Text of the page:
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Sao Paulo and Rio de Janeiro, Brazil's two largest cities, on Wednesday announced a reduction in bus fares after a week of nationwide protests.

After seven days of protests in the country's largest city, Sao Paulo Mayor Fernando Haddad announced his decision to cancel the bus fare hike from 3 reais to 3.20 reais ($1.36 to $1.45) that had been put in place at the beginning of the month.

Rio de Janeiro Mayor Eduardo Paes, meanwhile, also announced a 20-centavo reduction in bus fares, bringing the price of a ride on city buses back down to 2.75 reais ($1.25), where it was before the increase.

The Rio regional government also announced in a communique that it had revoked the recent fare increases on the metro, urban trains and ferries that cruise in Guanabara Bay.

Sao Paulo state Gov. Geraldo Alckmin confirmed in a press conference with Haddad that metro and urban train fares would be reduced by 20 centavos back to their previous levels.

Sao Paulo bus service is a municipal concession, but the metro and the urban train service are state government concessions.

Alckmin said that to be able to reduce the fares, the regional and municipal governments will increase the resources they allocate to subsidize public transport, a move that implies cutbacks in investments and expenditures in other areas.

"It's a big sacrifice. We're going to have to cut investments because the (concession) companies have no way to finance that difference," the governor said, adding that "we will be favoring transportation, which is a priority."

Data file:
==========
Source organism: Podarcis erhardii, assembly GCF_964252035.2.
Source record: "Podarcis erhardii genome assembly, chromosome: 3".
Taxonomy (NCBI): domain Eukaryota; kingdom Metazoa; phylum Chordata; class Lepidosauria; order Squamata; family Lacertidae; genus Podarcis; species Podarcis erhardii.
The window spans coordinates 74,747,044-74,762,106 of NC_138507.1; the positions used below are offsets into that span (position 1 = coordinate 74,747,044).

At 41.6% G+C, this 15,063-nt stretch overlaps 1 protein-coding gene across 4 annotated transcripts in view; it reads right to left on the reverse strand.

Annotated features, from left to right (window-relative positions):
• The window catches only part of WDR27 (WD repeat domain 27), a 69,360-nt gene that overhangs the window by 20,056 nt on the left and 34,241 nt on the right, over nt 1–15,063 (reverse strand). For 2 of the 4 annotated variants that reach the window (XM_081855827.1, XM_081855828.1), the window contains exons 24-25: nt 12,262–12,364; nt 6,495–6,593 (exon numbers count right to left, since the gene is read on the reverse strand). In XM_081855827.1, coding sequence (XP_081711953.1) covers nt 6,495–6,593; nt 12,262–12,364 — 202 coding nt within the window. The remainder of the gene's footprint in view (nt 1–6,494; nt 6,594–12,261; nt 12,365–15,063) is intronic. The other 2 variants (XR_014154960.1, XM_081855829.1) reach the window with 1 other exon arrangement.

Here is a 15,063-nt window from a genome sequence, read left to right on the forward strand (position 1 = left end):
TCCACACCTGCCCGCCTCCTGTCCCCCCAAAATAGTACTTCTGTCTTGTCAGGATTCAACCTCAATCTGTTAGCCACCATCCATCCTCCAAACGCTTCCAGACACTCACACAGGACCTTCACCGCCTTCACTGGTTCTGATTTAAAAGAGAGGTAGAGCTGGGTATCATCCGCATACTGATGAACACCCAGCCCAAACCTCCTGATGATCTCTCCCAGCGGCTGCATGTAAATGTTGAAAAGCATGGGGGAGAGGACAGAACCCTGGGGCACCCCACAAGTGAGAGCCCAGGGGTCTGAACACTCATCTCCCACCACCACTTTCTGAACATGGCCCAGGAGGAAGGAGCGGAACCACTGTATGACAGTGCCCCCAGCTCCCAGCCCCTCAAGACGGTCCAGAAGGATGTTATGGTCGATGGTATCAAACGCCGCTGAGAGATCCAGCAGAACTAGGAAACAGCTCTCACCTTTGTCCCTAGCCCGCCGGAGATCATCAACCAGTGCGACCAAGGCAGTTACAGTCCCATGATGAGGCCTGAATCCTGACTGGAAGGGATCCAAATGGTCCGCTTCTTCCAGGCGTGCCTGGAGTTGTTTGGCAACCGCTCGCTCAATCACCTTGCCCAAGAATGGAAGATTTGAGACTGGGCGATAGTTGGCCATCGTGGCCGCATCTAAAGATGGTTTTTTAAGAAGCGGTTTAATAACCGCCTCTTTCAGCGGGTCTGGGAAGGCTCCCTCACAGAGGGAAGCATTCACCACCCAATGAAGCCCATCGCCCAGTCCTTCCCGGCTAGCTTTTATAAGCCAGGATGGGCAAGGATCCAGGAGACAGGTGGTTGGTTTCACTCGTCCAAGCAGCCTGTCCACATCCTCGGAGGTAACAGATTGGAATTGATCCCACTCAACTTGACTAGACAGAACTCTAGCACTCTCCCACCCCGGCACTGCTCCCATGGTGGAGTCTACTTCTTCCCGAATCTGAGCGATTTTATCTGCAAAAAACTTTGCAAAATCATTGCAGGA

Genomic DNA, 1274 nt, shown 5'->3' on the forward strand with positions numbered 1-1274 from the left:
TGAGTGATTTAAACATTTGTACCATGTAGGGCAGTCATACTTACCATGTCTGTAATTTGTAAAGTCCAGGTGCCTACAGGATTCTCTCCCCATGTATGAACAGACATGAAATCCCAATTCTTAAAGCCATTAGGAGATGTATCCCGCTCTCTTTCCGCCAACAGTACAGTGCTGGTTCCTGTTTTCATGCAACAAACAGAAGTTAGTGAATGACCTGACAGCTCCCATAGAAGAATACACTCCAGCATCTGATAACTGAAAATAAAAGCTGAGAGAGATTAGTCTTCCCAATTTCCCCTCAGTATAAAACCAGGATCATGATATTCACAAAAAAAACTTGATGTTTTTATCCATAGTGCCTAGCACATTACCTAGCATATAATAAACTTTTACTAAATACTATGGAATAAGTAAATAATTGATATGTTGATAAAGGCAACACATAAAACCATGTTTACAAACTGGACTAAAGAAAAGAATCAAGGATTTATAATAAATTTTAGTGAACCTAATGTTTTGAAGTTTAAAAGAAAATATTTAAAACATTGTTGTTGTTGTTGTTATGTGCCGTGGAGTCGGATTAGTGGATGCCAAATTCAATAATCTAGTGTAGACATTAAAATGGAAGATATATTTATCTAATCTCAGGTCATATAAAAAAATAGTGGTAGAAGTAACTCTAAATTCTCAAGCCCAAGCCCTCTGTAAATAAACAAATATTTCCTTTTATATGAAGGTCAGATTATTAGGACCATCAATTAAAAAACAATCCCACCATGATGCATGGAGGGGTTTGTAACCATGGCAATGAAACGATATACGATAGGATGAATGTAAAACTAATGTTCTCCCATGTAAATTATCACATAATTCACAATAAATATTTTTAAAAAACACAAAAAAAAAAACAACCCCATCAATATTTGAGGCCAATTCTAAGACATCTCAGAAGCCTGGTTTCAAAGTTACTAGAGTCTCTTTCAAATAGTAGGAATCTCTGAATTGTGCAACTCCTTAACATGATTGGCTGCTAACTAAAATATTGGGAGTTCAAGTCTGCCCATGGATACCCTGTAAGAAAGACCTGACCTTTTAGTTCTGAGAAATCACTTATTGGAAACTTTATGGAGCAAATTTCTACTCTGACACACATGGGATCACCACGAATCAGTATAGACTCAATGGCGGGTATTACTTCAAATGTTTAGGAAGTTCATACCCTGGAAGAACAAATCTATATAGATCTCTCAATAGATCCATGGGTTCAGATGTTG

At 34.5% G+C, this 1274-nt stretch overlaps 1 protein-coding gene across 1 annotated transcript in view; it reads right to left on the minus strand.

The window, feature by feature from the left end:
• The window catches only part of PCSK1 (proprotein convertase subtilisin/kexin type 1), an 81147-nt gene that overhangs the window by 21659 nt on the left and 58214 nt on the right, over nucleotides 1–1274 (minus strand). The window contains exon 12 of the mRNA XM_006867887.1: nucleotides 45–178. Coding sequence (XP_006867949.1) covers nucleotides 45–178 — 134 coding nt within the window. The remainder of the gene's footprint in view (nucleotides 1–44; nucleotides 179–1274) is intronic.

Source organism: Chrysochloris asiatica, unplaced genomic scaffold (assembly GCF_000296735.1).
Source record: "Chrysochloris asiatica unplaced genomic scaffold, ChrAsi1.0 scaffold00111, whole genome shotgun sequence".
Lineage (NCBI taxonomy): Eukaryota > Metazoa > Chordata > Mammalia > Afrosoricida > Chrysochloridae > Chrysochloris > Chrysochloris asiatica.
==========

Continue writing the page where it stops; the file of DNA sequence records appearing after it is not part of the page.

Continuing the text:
Paes echoed Alckmin's statement about having to cut Rio's spending by 200 million reais ($90.9 million) in other areas to be able to reduce the transport fares.

The mayors of at least 10 Brazilian cities, including important state capitals like Recife and Port Alegre, had already announced on Tuesday reductions in their transport fares or the cancellation of decrees to hike them.

The announcements come in direct response to the largely peaceful demonstrations that have been taking place nationwide for the past week.

Some violent incidents, however, apparently caused by relatively small groups of rowdies have taken place around the country.

For instance, the sixth in a series of protests against the fare hike in Sao Paulo ended in violence early Wednesday.

Riot police, who were criticized for their heavy-handed repression of demonstrations last week, stayed on the sidelines for hours as some 50,000 people took to the streets of Sao Paulo late Tuesday.

But as the protest wore on past midnight and isolated incidents of looting popped up, the cops turned aggressive. Authorities attributed the looting to vagrants who decided to take advantage of the chaos to grab merchandise from shops.

In Brazil's largest city, masked hooligans on Tuesday tried to invade City Hall and set fire to a television network transmission truck.

After starting last week in Sao Paulo and Rio de Janeiro, the protests over the transit hikes spread to dozens of cities and some 250,000 people nationwide took part in demonstrations on Monday.

Besides the issue of transit fares, many Brazilians are unhappy about the amount of public money spent on hosting sports extravaganzas such as the soccer Confederations Cup - now in progress - and the 2014 World Cup.

At dawn Wednesday, hundreds of protesters blocked two main highways in greater Sao Paulo with piles of burning tires. EFE